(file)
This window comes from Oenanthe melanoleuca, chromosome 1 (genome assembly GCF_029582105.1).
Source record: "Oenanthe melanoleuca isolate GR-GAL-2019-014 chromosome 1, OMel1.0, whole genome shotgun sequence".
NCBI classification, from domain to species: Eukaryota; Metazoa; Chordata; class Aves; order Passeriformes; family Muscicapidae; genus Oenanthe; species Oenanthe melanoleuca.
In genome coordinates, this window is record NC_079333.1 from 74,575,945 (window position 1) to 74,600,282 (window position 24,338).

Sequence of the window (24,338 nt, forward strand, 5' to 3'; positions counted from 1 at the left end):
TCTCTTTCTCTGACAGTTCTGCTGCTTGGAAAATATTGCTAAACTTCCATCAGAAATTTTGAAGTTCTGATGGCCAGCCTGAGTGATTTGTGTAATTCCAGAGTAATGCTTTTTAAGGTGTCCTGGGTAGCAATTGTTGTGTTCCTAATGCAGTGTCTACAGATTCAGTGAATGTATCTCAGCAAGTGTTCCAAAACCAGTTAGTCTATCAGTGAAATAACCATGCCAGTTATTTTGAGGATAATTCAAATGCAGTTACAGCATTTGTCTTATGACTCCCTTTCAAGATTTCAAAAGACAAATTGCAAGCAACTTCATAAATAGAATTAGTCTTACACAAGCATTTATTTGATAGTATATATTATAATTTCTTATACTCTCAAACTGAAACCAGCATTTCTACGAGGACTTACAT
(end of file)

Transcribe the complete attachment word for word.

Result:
This window comes from Oenanthe melanoleuca, chromosome 1 (genome assembly GCF_029582105.1).
Source record: "Oenanthe melanoleuca isolate GR-GAL-2019-014 chromosome 1, OMel1.0, whole genome shotgun sequence".
NCBI classification, from domain to species: Eukaryota; Metazoa; Chordata; class Aves; order Passeriformes; family Muscicapidae; genus Oenanthe; species Oenanthe melanoleuca.
In genome coordinates, this window is record NC_079333.1 from 74,575,945 (window position 1) to 74,600,282 (window position 24,338).

Sequence of the window (24,338 nt, forward strand, 5' to 3'; positions counted from 1 at the left end):
TCTCTTTCTCTGACAGTTCTGCTGCTTGGAAAATATTGCTAAACTTCCATCAGAAATTTTGAAGTTCTGATGGCCAGCCTGAGTGATTTGTGTAATTCCAGAGTAATGCTTTTTAAGGTGTCCTGGGTAGCAATTGTTGTGTTCCTAATGCAGTGTCTACAGATTCAGTGAATGTATCTCAGCAAGTGTTCCAAAACCAGTTAGTCTATCAGTGAAATAACCATGCCAGTTATTTTGAGGATAATTCAAATGCAGTTACAGCATTTGTCTTATGACTCCCTTTCAAGATTTCAAAAGACAAATTGCAAGCAACTTCATAAATAGAATTAGTCTTACACAAGCATTTATTTGATAGTATATATTATAATTTCTTATACTCTCAAACTGAAACCAGCATTTCTACGAGGACTTACAT